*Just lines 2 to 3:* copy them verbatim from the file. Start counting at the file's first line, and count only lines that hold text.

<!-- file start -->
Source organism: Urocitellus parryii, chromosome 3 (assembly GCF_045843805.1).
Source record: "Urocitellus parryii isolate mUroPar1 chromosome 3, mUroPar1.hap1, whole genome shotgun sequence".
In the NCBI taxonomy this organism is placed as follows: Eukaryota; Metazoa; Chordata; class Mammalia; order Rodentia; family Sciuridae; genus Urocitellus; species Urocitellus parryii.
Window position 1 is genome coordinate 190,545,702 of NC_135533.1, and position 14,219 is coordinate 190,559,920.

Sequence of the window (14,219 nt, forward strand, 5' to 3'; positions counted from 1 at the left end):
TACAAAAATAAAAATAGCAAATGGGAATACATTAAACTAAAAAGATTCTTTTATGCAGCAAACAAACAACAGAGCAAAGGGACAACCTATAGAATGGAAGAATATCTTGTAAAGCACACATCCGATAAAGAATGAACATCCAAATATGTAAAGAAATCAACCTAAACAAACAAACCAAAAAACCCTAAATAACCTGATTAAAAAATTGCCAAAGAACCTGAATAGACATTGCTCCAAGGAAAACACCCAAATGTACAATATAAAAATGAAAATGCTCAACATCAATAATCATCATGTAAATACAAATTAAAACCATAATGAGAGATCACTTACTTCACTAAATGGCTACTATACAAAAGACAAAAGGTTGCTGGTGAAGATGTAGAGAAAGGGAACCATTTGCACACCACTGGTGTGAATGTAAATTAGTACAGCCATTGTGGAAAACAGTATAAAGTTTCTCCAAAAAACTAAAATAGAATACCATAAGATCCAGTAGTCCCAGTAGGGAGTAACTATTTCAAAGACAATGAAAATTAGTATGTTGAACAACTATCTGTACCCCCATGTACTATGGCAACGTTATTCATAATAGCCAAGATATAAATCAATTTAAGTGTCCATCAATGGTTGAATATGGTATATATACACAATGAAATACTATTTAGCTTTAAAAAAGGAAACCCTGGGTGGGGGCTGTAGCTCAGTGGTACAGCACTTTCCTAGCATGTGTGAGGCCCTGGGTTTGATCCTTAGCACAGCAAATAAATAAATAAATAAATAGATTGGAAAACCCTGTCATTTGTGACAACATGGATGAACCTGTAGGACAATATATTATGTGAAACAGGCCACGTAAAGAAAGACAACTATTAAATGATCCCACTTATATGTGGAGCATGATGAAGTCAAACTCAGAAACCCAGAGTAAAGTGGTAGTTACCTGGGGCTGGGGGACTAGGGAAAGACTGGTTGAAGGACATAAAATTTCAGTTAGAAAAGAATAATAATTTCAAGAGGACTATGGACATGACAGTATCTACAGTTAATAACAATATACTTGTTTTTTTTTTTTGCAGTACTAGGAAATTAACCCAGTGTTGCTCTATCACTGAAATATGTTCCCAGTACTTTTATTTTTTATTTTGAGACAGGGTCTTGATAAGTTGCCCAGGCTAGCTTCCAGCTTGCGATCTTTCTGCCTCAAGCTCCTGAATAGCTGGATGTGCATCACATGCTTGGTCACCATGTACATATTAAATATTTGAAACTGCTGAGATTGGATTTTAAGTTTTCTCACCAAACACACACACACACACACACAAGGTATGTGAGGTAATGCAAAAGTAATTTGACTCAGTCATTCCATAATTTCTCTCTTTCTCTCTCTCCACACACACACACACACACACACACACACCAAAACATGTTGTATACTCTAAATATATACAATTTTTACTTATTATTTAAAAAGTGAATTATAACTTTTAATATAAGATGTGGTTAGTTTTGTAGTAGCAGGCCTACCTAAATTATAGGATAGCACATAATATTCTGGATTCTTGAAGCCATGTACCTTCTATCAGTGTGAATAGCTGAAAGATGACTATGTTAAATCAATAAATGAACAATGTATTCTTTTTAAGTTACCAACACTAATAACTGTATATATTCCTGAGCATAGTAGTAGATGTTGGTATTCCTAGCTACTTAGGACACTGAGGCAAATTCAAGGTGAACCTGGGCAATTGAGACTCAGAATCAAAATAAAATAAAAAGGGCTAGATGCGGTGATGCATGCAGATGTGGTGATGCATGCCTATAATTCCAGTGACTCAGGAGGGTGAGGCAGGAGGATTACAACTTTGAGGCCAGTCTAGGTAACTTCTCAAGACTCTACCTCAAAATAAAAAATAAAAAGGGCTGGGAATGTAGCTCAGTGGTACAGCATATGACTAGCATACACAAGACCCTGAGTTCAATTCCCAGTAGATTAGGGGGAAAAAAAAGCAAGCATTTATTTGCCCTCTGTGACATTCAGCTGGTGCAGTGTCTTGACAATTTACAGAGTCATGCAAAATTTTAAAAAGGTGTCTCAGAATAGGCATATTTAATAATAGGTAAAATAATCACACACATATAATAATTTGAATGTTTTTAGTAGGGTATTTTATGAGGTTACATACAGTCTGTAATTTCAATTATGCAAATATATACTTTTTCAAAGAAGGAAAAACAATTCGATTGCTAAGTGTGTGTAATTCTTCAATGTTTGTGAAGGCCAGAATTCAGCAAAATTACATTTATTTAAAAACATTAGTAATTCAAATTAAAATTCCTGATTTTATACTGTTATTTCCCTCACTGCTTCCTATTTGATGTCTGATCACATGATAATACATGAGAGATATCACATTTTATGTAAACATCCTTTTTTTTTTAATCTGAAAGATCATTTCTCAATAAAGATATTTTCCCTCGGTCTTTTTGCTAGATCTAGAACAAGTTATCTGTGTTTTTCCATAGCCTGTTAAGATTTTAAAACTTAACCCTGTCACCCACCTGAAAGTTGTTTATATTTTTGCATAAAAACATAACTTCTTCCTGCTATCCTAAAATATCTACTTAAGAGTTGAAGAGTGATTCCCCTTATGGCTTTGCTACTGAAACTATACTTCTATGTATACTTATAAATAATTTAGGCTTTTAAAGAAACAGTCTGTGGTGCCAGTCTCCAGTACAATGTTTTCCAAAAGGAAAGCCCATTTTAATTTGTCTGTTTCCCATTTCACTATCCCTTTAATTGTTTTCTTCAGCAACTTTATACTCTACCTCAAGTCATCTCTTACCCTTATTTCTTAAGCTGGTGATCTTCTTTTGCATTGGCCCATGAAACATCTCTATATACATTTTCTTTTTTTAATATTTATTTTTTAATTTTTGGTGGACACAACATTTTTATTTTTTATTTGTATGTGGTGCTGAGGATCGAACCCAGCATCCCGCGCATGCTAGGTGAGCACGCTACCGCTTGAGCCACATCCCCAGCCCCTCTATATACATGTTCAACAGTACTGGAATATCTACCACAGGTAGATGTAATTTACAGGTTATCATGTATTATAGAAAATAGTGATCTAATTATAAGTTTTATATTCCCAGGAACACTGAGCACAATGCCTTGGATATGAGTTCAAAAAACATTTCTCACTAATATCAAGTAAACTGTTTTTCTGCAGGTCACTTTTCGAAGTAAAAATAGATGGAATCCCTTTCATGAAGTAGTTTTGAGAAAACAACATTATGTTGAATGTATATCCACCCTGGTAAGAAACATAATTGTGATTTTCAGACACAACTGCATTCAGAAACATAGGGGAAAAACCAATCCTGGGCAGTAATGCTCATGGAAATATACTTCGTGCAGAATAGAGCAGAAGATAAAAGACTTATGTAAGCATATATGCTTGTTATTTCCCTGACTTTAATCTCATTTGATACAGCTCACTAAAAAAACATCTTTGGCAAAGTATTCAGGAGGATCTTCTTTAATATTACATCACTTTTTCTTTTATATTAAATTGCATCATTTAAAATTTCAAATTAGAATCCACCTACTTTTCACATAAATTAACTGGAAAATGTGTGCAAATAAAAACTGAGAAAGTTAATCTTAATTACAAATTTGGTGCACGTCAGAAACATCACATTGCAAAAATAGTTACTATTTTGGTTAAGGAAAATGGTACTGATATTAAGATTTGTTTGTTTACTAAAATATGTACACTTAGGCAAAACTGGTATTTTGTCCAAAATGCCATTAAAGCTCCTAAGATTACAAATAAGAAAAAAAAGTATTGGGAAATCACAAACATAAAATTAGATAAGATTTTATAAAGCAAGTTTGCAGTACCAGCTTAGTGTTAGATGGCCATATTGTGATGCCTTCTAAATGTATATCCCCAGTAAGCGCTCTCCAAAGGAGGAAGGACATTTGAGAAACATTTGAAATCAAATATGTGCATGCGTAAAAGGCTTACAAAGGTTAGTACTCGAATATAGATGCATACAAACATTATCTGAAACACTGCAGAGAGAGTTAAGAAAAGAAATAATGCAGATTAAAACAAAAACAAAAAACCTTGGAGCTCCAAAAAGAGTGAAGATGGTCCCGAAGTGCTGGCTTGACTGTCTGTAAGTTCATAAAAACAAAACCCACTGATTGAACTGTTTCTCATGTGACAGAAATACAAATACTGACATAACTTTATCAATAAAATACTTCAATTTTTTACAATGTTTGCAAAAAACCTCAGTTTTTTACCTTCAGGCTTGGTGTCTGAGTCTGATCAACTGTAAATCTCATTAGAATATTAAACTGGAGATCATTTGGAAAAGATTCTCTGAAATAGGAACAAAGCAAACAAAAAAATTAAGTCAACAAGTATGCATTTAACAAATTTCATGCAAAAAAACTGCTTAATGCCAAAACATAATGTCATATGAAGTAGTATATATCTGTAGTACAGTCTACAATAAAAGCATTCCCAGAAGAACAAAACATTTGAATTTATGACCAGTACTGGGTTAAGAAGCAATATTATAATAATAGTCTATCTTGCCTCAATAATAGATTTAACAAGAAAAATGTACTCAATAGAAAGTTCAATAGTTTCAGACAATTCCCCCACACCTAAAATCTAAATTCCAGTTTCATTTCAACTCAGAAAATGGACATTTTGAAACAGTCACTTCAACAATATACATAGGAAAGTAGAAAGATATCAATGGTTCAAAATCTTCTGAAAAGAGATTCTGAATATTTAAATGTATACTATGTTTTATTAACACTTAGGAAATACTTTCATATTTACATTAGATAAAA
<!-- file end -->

Source record: "Urocitellus parryii isolate mUroPar1 chromosome 3, mUroPar1.hap1, whole genome shotgun sequence".
In the NCBI taxonomy this organism is placed as follows: Eukaryota; Metazoa; Chordata; class Mammalia; order Rodentia; family Sciuridae; genus Urocitellus; species Urocitellus parryii.